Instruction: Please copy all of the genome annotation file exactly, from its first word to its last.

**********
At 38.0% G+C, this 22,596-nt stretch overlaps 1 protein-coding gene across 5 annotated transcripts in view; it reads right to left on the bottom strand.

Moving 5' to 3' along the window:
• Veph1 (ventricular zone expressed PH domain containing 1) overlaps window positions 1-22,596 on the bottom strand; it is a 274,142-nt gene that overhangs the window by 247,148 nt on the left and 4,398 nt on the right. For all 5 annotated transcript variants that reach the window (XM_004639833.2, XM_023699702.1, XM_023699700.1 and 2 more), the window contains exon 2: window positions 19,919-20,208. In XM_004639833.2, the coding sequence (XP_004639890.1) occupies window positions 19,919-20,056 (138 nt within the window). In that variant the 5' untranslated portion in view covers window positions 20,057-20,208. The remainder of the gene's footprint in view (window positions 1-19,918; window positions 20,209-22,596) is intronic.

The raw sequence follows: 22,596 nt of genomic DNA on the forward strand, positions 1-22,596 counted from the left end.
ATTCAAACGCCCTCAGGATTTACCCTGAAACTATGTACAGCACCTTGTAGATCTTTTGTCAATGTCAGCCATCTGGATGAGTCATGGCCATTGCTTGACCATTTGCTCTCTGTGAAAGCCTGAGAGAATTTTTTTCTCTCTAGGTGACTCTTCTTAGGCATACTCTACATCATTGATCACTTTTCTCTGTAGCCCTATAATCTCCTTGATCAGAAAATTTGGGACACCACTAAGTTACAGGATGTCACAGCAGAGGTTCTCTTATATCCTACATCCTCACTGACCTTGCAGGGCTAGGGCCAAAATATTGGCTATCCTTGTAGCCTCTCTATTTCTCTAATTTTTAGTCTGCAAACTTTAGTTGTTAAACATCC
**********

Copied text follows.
At 38.0% G+C, this 22,596-nt stretch overlaps 1 protein-coding gene across 5 annotated transcripts in view; it reads right to left on the bottom strand.

Moving 5' to 3' along the window:
• Veph1 (ventricular zone expressed PH domain containing 1) overlaps window positions 1-22,596 on the bottom strand; it is a 274,142-nt gene that overhangs the window by 247,148 nt on the left and 4,398 nt on the right. For all 5 annotated transcript variants that reach the window (XM_004639833.2, XM_023699702.1, XM_023699700.1 and 2 more), the window contains exon 2: window positions 19,919-20,208. In XM_004639833.2, the coding sequence (XP_004639890.1) occupies window positions 19,919-20,056 (138 nt within the window). In that variant the 5' untranslated portion in view covers window positions 20,057-20,208. The remainder of the gene's footprint in view (window positions 1-19,918; window positions 20,209-22,596) is intronic.

The raw sequence follows: 22,596 nt of genomic DNA on the forward strand, positions 1-22,596 counted from the left end.
ATTCAAACGCCCTCAGGATTTACCCTGAAACTATGTACAGCACCTTGTAGATCTTTTGTCAATGTCAGCCATCTGGATGAGTCATGGCCATTGCTTGACCATTTGCTCTCTGTGAAAGCCTGAGAGAATTTTTTTCTCTCTAGGTGACTCTTCTTAGGCATACTCTACATCATTGATCACTTTTCTCTGTAGCCCTATAATCTCCTTGATCAGAAAATTTGGGACACCACTAAGTTACAGGATGTCACAGCAGAGGTTCTCTTATATCCTACATCCTCACTGACCTTGCAGGGCTAGGGCCAAAATATTGGCTATCCTTGTAGCCTCTCTATTTCTCTAATTTTTAGTCTGCAAACTTTAGTTGTTAAACATCC